had become nal and executory, stressing that petitioner and his company had collected
the total amount of P57,224,319.75 but still failed to pay their indebtedness and (b) there
was no showing that petitioner's residence had been duly constituted as a family home to
exempt it from execution. On the second finding, the Court of Appeals added that:
". . . We agree with the respondent judge that there is no showing in
evidence that petitioner Mañacop's residence under TCT 174180 has been duly
constituted as a family home in accordance with law. For one thing, it is the clear
implication of Article 153 that the family home continues to be so deemed
constituted so long as any of its bene ciaries enumerated in Article 154 actually
resides therein. Conversely, it ceases to continue as such family home if none of
its bene ciaries actually occupies it. There is no showing in evidence that any of
CD Technologies Asia, Inc. 2018 cdasiaonline.com
its bene ciaries is actually residing therein. On the other hand, the unrefuted
assertion of private respondent is that petitioner Florante Mañacop had already
left the country and is now, together with all the members of his family, living in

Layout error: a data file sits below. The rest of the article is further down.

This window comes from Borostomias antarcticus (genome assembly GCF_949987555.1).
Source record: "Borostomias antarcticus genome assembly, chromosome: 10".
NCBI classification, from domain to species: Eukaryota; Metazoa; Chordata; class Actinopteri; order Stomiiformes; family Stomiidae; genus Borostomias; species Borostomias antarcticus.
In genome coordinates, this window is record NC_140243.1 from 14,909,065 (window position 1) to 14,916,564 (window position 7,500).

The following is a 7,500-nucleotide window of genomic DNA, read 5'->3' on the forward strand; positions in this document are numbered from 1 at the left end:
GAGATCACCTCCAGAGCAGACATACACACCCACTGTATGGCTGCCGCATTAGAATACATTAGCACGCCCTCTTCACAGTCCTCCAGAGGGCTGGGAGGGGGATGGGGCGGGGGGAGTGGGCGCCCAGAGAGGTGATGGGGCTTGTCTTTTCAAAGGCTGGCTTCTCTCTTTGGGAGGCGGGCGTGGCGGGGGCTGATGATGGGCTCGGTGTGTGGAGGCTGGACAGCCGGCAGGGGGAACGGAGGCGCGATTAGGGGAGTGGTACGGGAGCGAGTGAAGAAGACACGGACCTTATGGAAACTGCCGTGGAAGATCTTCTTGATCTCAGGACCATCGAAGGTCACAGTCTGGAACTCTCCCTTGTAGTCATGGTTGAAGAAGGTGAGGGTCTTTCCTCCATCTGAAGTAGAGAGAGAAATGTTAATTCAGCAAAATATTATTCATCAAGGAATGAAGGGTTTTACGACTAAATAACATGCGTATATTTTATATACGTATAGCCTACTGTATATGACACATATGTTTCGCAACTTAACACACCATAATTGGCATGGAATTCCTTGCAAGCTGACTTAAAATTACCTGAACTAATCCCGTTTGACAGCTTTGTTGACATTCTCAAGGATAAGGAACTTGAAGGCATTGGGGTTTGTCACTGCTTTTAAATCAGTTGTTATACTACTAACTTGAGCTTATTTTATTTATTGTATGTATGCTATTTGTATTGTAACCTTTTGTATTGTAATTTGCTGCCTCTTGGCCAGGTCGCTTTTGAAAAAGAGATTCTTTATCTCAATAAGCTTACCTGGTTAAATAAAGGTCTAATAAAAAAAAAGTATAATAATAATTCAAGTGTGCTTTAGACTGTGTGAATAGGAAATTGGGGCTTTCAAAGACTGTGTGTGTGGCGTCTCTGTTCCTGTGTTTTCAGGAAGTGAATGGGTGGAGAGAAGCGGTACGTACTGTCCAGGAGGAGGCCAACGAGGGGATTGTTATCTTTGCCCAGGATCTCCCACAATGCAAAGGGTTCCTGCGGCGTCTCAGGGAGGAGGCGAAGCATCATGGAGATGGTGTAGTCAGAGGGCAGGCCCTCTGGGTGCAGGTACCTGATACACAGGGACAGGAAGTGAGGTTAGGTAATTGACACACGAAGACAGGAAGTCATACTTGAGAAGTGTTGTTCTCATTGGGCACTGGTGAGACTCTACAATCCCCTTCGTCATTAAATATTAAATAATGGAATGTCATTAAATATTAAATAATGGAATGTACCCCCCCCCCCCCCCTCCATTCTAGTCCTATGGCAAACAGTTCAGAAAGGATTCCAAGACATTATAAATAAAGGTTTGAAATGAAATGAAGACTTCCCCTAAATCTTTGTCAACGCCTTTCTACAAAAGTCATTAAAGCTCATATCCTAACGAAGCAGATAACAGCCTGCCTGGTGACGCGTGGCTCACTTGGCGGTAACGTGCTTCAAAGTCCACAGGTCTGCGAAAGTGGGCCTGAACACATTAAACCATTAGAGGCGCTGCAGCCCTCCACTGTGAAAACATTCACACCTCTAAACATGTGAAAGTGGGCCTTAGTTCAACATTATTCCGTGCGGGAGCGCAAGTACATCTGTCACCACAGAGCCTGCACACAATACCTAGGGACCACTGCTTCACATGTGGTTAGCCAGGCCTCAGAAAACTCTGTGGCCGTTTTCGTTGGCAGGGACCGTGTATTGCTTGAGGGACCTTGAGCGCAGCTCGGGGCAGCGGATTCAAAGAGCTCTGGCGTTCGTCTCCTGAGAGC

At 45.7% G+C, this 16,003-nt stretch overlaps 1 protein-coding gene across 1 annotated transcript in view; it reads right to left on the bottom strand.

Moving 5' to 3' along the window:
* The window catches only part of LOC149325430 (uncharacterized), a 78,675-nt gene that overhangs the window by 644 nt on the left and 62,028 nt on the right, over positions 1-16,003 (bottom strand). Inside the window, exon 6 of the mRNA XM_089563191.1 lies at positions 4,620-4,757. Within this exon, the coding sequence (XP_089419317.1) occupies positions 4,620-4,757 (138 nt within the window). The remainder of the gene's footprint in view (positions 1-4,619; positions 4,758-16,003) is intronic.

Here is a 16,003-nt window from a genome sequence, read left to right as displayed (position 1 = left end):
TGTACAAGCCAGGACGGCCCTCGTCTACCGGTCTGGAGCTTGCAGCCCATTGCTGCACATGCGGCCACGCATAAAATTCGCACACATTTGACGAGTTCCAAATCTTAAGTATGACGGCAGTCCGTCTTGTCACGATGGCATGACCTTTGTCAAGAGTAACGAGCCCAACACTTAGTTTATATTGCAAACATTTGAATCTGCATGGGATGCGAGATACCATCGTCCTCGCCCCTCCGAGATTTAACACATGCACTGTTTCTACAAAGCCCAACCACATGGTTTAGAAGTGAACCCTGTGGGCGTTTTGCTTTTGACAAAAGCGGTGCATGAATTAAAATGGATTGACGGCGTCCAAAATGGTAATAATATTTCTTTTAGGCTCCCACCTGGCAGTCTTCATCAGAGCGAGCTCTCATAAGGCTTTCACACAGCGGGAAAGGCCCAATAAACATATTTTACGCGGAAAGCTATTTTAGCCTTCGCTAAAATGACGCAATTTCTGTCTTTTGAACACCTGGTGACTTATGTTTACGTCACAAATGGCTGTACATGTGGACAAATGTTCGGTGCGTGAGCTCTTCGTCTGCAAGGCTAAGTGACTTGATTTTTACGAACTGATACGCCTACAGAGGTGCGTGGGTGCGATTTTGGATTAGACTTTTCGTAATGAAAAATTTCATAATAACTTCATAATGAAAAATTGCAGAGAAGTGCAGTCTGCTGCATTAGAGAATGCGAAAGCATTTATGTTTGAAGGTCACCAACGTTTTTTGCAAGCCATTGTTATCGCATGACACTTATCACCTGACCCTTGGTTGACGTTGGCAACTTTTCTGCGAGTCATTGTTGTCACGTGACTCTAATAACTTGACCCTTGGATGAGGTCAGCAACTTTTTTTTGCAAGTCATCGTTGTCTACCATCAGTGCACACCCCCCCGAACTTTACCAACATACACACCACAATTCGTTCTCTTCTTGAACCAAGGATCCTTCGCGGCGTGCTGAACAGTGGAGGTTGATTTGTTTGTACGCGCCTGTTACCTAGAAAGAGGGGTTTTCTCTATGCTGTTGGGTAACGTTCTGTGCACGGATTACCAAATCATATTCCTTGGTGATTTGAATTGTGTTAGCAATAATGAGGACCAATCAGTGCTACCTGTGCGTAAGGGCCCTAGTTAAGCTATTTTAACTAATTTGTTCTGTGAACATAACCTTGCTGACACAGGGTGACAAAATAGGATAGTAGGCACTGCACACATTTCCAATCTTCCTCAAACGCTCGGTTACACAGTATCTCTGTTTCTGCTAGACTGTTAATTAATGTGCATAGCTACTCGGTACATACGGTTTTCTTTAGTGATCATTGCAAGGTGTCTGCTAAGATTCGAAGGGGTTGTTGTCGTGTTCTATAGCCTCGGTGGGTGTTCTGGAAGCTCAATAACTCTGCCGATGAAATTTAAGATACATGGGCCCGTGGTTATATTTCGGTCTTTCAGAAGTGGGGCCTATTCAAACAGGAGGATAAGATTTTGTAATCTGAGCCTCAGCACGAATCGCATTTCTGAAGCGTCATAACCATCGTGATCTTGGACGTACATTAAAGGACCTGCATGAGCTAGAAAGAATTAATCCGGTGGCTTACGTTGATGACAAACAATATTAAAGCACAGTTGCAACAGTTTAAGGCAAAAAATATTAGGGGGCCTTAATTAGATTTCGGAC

West Covina, Los Angeles, California, U.S.A."

Petitioner and his company led a motion for reconsideration of this Decision on the
ground that the property covered by TCT No. 174180 was exempt from execution. On
March 21, 1991, the Court of Appeals rendered the challenged Resolution denying the
motion. It anchored its ruling on Modequillo v. Breva, 4 which held that "all existing family
residences at the time of the effectivity of the Family Code are considered family homes
and are prospectively entitled to the bene ts accorded to a family home under the Family
Code."
Applying the foregoing pronouncements to this case, the Court of Appeals
explained:
"The record of the present case shows that petitioners incurred the debt of
P3,468,000.00 from private respondent corporation on February 18, 1982 (Annex
'A', Petition). The judgment based upon the compromise agreement was rendered
by the court on April 18, 1986 (Annex 'C', ibid). Paraphrasing the aforecited
Modequillo case, both the debt and the judgment preceded the effectivity of the
Family Code on August 3, 1988. Verily, the case at bar does not fall under the
exemptions from execution provided under Article 155 of the Family Code."

Undeterred, petitioner led the instant petition for review on certiorari arguing that
the Court of Appeals misapplied Modequillo. He contends that there was no need for him
to constitute his house and lot as a family home for it to be treated as such since he was
and still is a resident of the same property from the time "it was levied upon and up to this
moment."
The Issue
As stated in the opening sentence of this Decision, the issue in this case boils down
to whether a nal and executory decision promulgated and a writ of execution issued